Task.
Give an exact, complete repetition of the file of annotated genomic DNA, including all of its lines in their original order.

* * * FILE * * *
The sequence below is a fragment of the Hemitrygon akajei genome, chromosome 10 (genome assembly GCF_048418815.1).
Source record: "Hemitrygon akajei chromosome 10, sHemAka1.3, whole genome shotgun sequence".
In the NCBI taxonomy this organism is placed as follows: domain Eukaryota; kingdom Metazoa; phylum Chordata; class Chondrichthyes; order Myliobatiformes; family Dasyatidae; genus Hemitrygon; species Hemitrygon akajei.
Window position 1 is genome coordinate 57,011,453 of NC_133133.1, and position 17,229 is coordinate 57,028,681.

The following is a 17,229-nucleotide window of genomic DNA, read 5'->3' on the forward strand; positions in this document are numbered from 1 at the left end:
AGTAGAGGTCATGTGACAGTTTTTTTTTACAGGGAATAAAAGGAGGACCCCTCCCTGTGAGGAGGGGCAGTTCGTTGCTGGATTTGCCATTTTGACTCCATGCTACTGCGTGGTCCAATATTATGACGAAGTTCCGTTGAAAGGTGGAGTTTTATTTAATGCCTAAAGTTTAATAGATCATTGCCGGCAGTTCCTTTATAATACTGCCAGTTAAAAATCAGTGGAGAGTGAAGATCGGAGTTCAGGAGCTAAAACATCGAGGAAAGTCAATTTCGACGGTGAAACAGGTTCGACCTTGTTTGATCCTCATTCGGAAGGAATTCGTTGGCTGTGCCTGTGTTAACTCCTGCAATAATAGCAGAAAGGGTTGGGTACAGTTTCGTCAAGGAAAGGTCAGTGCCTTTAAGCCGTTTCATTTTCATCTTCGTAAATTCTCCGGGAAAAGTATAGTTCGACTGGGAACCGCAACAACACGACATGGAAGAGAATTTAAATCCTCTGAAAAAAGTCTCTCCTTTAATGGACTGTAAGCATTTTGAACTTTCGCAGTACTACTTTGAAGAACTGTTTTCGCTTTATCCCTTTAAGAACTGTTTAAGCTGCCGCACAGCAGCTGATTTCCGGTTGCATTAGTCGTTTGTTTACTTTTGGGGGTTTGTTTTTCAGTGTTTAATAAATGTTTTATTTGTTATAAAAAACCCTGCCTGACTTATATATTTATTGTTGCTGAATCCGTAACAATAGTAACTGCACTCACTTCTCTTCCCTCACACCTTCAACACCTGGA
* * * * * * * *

The sequence below is a fragment of the Hemitrygon akajei genome, chromosome 10 (genome assembly GCF_048418815.1).
Source record: "Hemitrygon akajei chromosome 10, sHemAka1.3, whole genome shotgun sequence".
In the NCBI taxonomy this organism is placed as follows: domain Eukaryota; kingdom Metazoa; phylum Chordata; class Chondrichthyes; order Myliobatiformes; family Dasyatidae; genus Hemitrygon; species Hemitrygon akajei.
Window position 1 is genome coordinate 57,011,453 of NC_133133.1, and position 17,229 is coordinate 57,028,681.

The following is a 17,229-nucleotide window of genomic DNA, read 5'->3' on the forward strand; positions in this document are numbered from 1 at the left end:
AGTAGAGGTCATGTGACAGTTTTTTTTTACAGGGAATAAAAGGAGGACCCCTCCCTGTGAGGAGGGGCAGTTCGTTGCTGGATTTGCCATTTTGACTCCATGCTACTGCGTGGTCCAATATTATGACGAAGTTCCGTTGAAAGGTGGAGTTTTATTTAATGCCTAAAGTTTAATAGATCATTGCCGGCAGTTCCTTTATAATACTGCCAGTTAAAAATCAGTGGAGAGTGAAGATCGGAGTTCAGGAGCTAAAACATCGAGGAAAGTCAATTTCGACGGTGAAACAGGTTCGACCTTGTTTGATCCTCATTCGGAAGGAATTCGTTGGCTGTGCCTGTGTTAACTCCTGCAATAATAGCAGAAAGGGTTGGGTACAGTTTCGTCAAGGAAAGGTCAGTGCCTTTAAGCCGTTTCATTTTCATCTTCGTAAATTCTCCGGGAAAAGTATAGTTCGACTGGGAACCGCAACAACACGACATGGAAGAGAATTTAAATCCTCTGAAAAAAGTCTCTCCTTTAATGGACTGTAAGCATTTTGAACTTTCGCAGTACTACTTTGAAGAACTGTTTTCGCTTTATCCCTTTAAGAACTGTTTAAGCTGCCGCACAGCAGCTGATTTCCGGTTGCATTAGTCGTTTGTTTACTTTTGGGGGTTTGTTTTTCAGTGTTTAATAAATGTTTTATTTGTTATAAAAAACCCTGCCTGACTTATATATTTATTGTTGCTGAATCCGTAACAATAGTAACTGCACTCACTTCTCTTCCCTCACACCTTCAACACCTGGA